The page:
Friday evening after two great days of research, we arrived in Ripley, Ohio, where hundreds of people have gathered to celebrate the 200th anniversary of its founding.
I have no genealogical ties to Ripley. But as Mary Butler Renville’s biographer, I feel like a spiritual descendant of this old town on the Ohio River, the front line in the “war before the War”—the abolition movement that preceded the Civil War.
Thursday, I confirmed in the Siebert papers that the networks of the Underground Railroad make it entirely possible that some of the people fleeing slavery who were later aided on their way by the Butlers of Steuben County, Indiana, crossed the Ohio River at Ripley.
Tonight I stood where they stood, at the foot of Mulberry Street and lifted my eyes to the little house atop the bluff, where the Rankin family placed a lantern in the window to beckon freedom-seekers. And I wondered, as do many who stand at this spot, whether the brick house in the foreground sheltered them from them men and dogs in pursuit through the night.
It is known here as the Baird House for its builder. But we call it the Williamson House: the home medical Dr. Thomas S. Williamson purchased in 1831 for his wife Margaret Poage Williamson and their growing family; the home they left behind to move, in 1834, to the place we call Minnesota.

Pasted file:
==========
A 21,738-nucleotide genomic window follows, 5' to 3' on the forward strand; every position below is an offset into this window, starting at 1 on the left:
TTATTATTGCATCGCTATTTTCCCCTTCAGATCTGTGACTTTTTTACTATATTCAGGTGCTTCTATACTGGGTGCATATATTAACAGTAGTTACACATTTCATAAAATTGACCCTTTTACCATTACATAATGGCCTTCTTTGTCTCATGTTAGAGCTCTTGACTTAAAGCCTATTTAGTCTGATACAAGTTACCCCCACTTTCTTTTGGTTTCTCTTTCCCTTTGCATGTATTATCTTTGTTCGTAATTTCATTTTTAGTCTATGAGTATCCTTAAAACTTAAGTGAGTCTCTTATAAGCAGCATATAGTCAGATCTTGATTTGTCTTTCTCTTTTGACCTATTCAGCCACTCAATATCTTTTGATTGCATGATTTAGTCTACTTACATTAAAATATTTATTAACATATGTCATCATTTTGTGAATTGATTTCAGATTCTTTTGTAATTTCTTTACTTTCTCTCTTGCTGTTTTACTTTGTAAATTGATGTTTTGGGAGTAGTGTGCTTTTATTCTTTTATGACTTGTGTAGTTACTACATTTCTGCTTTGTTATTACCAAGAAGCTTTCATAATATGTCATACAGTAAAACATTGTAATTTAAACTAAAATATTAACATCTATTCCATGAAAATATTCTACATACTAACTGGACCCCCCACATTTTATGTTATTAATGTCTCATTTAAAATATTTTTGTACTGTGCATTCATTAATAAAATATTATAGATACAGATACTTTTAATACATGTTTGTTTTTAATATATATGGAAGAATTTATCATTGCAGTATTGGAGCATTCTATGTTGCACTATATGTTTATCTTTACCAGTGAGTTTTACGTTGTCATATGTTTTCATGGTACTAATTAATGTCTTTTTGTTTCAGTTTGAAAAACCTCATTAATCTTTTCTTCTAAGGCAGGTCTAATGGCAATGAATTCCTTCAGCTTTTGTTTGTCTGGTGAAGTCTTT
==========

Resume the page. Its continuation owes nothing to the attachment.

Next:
The Williamsons also left this behind: the graves of all three of their children, who died within months of each other in 1832. William Blair Williamason, Mary Poage Williamson and James Gilliland Williamson are buried in the Old Ripley Cemetery, not far from their grandfather James Poage, who exchanged Revolutionary War bounty scrip for 1,000 acres of land in the Virginia Military District and who platted the town that would become Ripley, Ohio. Poage gave the town the land this for its first cemetery.
Hundreds of headstones are gathered here in Ripley on the first rise beyond a river. The Underground Railroad did not exist at the time the first stone was placed. By the time the last stone was erected, perhaps a thousand enslaved people had crossed the Ohio here, in the words of the old spiritual, bound for Canaan.